Members of Parliament who served between 1983-2001 are set to receive a monthly pension of Ksh 100,000 (taxable) after parliament Wednesday voted to amend the Parliamentary Retirement Benefits law.
The Parliamentary Pensions (Amendment) Bill, 2019 which now awaits a Presidential assent seeks to impose a minimum pension for lawmakers who served during the period.
The move by the National Assembly is in keeping with the recommendation of the Akiwumi Tribunal that the former lawmakers be paid an equivalent of one thousand dollars each as a living pension from July 1st, 2010.
The Parliamentary Service Commission had previously adopted the Akiwumi report, putting in motion a protracted engagement to increase the monthly pension to one hundred thousand shillings.
Some current lawmakers have, however, expressed concerns that the passage of the bill is likely to have ripple effects in the Public Service.
For the over hundred former lawmakers however, the passage of the bill presents new dawn having lobbied for years to have their pension revised upwards from the current 6,000 shillings.
This what what some MPs had to say during the debate.
“I want to thank the House for supporting the Parliamentary Pensions (Amendment) Bill. Many of the members who served between 1983-2001 are earning peanuts and this Bill attempts to corrects that. Many of these former members require this money for medical purposes. With Ksh.100,000, they are able to meet a few expenses. With regard to burden on taxpayers, we are in agreement with the House Leadership that these expenses would be backdated to 2010. However, due to the pandemic, that was shelved. They are just about 150 former MPs. For the first year, the cost would be about Ksh. 144M. This would be not cause a dent in our budgets.” Leader of Minority Hon. CPA John Mbadi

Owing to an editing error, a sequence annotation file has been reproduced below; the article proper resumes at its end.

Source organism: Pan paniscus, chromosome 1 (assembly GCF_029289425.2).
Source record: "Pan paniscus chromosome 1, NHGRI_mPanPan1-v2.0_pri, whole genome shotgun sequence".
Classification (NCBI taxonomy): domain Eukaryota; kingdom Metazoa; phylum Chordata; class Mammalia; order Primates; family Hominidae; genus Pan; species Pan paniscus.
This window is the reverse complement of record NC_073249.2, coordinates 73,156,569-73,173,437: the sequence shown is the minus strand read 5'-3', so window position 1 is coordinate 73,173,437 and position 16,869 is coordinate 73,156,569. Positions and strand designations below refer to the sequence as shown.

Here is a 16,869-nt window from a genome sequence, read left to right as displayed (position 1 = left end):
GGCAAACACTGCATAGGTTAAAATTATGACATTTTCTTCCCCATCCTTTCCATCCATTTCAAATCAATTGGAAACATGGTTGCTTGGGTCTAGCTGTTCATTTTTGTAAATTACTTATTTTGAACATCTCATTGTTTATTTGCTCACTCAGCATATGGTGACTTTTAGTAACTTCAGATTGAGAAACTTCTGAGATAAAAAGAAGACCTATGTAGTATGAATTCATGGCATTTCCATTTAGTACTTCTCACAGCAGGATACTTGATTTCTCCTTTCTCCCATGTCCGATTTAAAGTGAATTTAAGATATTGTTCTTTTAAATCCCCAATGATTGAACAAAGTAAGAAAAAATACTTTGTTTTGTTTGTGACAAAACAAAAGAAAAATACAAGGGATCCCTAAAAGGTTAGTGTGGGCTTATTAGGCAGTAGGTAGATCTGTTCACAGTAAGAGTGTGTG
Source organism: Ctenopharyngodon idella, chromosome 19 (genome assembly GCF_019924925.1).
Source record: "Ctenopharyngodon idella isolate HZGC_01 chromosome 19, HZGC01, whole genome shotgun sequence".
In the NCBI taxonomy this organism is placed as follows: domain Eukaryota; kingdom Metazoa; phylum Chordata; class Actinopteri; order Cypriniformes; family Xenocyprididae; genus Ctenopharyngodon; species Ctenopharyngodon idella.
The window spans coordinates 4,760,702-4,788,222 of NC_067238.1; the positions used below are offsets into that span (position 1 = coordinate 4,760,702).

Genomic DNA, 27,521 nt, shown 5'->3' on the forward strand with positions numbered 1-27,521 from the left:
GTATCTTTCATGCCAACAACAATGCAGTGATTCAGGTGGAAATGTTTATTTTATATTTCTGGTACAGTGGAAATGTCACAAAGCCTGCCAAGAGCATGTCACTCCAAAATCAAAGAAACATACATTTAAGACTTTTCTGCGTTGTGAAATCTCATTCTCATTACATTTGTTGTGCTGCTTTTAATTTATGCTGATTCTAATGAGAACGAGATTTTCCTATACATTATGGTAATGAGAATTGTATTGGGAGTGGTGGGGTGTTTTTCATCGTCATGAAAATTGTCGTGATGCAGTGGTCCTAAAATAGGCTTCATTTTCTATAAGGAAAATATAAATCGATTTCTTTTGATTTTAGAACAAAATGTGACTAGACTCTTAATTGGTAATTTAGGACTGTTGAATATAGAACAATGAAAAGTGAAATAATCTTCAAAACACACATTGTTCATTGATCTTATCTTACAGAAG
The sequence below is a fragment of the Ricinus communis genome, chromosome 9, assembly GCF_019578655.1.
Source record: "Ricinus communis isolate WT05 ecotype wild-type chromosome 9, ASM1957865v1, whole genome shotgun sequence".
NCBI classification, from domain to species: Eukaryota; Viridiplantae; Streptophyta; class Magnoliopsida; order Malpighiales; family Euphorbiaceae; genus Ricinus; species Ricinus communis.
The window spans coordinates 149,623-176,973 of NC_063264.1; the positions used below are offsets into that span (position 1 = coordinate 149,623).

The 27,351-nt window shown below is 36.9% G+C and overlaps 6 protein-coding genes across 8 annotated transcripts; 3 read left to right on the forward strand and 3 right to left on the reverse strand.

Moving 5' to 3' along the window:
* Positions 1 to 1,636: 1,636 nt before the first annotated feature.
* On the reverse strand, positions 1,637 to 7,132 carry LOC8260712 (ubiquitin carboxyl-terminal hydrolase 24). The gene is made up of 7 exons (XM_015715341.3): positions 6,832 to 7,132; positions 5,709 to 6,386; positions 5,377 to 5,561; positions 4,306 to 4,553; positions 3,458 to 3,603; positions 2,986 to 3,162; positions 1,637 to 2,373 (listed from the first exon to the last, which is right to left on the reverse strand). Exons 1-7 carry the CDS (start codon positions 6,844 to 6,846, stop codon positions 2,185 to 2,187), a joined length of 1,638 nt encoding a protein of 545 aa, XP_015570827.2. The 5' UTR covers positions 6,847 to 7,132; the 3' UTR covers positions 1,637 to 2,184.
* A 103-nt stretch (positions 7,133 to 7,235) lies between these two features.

“These members who served between 1983-2001 require this financial support to cater for the very basic needs.” Hon Gladys Wanga, CBS
“It is important to look at this Bill from both sides of the coin. It is good that the Committee dropped the amendment on backdating the payments to 2010. That would have cost the taxpayers heavily. If Treasury has already given an adverse opinion at this point, then there is a likelihood that there might be an adverse opinion given when the President is signing the Bill. However, it is important to note that this might cause a spiral effect in the civil service. Where others see that MPs have increased their pension, then they would want the same.” Hon. Aden Duale
“This Bill is very timely and will alleviate the problems our former colleagues are facing. Former Members of Parliament are going through many troubles and I urge the President to assent to this Bill.” Hon. Junet Mohamed
“It is unfortunate that these contributions and comments are coming up at the Third Reading. Ideally, these comments should have been raised at the Second Reading. This Bill seeks to adjust the Ksh. 6,000 to Ksh. 100,000 to the vagaries of inflation.” Hon Dr. Amos Kimunya
“It was so pathetic that at one time a former MP came to Nairobi and could not stay with his relatives. I had to house him in my house. This is a very timely Bill.” Hon. Ferdinand Wanyonyi (Kwanza Constituency)